Largest FSA Investigation Leads to Four Insider Trading Charges

on Oct 2, 2012
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Four men have been charged with insider trading as a result of one of the largest and most complex investigations in the crackdown against malpractice in the financial world– Operation Tabernula, a cooperative effort between the Financial Services Authority (FSA) and the Serious Organised Crime Agency.

The conspiracy in question spanned between 1 November 2006 and 23 March 2010 and according to the FSA it includes Martyn Dodgson, senior corporate broker at Deutsche Bank; Iraj Parvizi, an Iranian-born businessman and investor in small-cap stocks; Ben Anderson, a private stock broker; and Andrew Hind – an accountant. Based on evidence gathered by the FSA, the four men have made a profit of £3 million from their trading on inside information.

!m[](/uploads/story/506/thumbs/pic1_inline.png)Mr Parvizi’s lawyer Peter Hughmans was quoted by the Guardian to have said that his client “emphatically denies the charges and is determined to clear his name”. Solicitors for Mr Dodgson declined to comment and the newspaper could not get in touch with the legal representatives of the other two involved.

Mr Dodgson, who has been a Treasury adviser and a part of the Deutsche Bank team which consulted the government on its stakes in Lloyds Banking Group and Royal Bank of Scotland, was been suspended by his bank immediately after the FSA raided his workplace back in March 2010. Deutsche Bank reiterated on a couple of occasions that the investigation “concerned one individual, Martyn Dodgson, and not the bank itself” and that the bank has “co-operated fully with the authorities”.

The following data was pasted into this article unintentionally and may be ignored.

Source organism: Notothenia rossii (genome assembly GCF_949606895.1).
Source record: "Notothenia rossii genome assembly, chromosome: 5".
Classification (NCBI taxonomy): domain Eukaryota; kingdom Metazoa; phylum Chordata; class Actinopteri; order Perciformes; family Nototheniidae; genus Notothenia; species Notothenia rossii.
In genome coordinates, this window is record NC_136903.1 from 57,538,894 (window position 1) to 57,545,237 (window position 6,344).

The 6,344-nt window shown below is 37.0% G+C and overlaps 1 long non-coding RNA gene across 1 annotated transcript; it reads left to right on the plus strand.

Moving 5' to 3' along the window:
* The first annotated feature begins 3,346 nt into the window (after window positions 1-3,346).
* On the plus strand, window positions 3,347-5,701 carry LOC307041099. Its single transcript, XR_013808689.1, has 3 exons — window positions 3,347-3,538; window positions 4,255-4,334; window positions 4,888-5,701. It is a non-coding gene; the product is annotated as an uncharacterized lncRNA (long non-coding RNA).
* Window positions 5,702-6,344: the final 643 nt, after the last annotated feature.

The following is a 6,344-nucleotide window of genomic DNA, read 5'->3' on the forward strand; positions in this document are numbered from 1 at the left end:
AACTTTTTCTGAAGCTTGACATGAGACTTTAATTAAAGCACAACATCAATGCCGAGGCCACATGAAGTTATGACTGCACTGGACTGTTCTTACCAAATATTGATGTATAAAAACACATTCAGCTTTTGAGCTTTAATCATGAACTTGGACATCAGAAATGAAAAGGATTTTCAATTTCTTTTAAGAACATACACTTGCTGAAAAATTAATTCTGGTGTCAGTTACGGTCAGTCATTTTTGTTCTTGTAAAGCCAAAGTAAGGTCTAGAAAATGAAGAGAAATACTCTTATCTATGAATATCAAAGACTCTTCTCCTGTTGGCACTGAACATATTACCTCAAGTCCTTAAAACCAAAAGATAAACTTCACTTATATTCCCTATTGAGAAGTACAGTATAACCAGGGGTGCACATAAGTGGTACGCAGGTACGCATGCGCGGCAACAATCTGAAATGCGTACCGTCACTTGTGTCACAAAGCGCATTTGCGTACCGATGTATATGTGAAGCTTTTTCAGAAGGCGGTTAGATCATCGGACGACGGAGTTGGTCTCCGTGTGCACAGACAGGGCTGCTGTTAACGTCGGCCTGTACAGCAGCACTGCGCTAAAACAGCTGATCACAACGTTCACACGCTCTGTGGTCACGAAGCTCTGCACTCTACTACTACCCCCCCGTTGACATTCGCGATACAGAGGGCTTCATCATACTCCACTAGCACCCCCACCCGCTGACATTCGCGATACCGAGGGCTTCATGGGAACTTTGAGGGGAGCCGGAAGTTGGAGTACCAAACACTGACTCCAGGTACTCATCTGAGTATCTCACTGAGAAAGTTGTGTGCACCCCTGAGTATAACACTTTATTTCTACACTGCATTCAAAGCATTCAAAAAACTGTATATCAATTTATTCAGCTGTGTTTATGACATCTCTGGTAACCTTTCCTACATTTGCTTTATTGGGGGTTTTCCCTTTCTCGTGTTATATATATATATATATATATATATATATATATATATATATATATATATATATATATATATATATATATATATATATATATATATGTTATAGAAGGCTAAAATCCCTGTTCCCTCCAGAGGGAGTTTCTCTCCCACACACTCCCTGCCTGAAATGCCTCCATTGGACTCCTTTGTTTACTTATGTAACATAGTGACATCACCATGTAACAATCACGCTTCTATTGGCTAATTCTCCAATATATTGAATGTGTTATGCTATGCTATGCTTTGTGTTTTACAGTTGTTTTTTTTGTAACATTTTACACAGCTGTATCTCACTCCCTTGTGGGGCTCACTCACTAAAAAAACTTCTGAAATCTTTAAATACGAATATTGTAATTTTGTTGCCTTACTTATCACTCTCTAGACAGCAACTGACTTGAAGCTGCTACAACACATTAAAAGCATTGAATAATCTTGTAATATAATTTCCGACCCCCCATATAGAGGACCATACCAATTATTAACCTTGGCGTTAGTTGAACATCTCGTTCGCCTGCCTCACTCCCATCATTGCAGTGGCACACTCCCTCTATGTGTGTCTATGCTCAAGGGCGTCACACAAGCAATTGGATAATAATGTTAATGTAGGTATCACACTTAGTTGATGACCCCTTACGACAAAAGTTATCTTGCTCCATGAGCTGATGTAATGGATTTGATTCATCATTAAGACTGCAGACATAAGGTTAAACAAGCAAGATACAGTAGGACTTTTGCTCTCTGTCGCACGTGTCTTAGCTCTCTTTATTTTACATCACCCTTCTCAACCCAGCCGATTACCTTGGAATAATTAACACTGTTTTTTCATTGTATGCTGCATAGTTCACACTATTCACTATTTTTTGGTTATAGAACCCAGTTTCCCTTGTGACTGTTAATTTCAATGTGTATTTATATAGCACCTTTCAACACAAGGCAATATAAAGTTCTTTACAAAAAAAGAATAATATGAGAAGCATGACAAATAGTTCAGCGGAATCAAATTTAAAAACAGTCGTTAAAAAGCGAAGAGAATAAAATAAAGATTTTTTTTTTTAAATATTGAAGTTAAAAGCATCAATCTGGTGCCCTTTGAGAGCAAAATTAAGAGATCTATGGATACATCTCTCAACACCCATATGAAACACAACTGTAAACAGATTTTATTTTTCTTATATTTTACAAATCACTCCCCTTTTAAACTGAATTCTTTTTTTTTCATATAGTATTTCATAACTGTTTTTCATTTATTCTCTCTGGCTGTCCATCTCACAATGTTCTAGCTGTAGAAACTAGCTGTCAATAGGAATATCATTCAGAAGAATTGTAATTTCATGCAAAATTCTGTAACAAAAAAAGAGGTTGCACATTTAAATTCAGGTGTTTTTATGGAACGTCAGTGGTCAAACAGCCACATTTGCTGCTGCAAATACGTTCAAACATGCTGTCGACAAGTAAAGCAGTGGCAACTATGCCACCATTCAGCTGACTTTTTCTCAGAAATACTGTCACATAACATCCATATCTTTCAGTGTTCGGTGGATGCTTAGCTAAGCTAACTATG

Mr Hind, apart from being an accountant, has served as director of a number of firms including Deskspace Offices, Jacob & Co UK, Whitdale Ltd and Stock Options Ltd, where he was a stockholder as well.
A total of nine people have been arrested and interrogated as part of Operation Tabernula, which has been examining an insider trading ring said to have made up to £22 million. Two years ago the authorities raided 16 addresses in London and the south-east, all homes or offices of people working for Deutsche Bank, BNP Paribas, Moore Capital and Novum Securities.

Currently the FSA, which will be replaced by the Financial Conduct Authority and Prudential Regulation Authority in 2013, is investigating four other individuals for insider dealing. The regulator admitted in 2008 that its light touch approach to policing the Square Mile has not been fruitful and since 2009 has made 14 convictions in relation to insider dealing.
US authorities have also been battling with a number of cases of insider trading. Billionaire Steven A. Cohen and his hedge fund SAC Capital Advisors are once again in the spotlight after a former technology industry analyst of the company pleaded guilty to insider trading. The fund itself and his owner are not under investigation but according to Reuters the latest case could cause some discomfort for some of the fund’s wealthy patrons. “There is a feeling that the Feds’ web around Cohen might be slowly tightening and that is bound to get people to think about what to do with their money,” Reuters quoted one industry investor familiar with Cohen’s fund but who asked not to be named.

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